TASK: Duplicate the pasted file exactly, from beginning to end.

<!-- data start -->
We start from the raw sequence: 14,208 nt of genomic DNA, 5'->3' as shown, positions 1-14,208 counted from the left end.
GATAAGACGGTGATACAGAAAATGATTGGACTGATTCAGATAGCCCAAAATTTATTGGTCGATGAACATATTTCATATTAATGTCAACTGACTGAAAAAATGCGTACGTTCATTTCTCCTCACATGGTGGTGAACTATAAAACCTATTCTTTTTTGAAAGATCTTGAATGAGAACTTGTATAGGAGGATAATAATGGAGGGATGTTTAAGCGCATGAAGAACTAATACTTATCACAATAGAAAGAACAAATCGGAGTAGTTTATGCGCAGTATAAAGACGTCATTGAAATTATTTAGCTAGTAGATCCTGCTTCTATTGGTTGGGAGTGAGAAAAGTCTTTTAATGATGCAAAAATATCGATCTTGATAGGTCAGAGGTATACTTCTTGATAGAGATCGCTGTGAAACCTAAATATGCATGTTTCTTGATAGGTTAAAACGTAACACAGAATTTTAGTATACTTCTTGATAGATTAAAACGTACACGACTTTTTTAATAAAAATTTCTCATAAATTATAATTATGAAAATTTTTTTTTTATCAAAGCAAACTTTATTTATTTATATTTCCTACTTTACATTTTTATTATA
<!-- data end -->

We start from the raw sequence: 14,208 nt of genomic DNA, 5'->3' as shown, positions 1-14,208 counted from the left end.
GATAAGACGGTGATACAGAAAATGATTGGACTGATTCAGATAGCCCAAAATTTATTGGTCGATGAACATATTTCATATTAATGTCAACTGACTGAAAAAATGCGTACGTTCATTTCTCCTCACATGGTGGTGAACTATAAAACCTATTCTTTTTTGAAAGATCTTGAATGAGAACTTGTATAGGAGGATAATAATGGAGGGATGTTTAAGCGCATGAAGAACTAATACTTATCACAATAGAAAGAACAAATCGGAGTAGTTTATGCGCAGTATAAAGACGTCATTGAAATTATTTAGCTAGTAGATCCTGCTTCTATTGGTTGGGAGTGAGAAAAGTCTTTTAATGATGCAAAAATATCGATCTTGATAGGTCAGAGGTATACTTCTTGATAGAGATCGCTGTGAAACCTAAATATGCATGTTTCTTGATAGGTTAAAACGTAACACAGAATTTTAGTATACTTCTTGATAGATTAAAACGTACACGACTTTTTTAATAAAAATTTCTCATAAATTATAATTATGAAAATTTTTTTTTTATCAAAGCAAACTTTATTTATTTATATTTCCTACTTTACATTTTTATTATA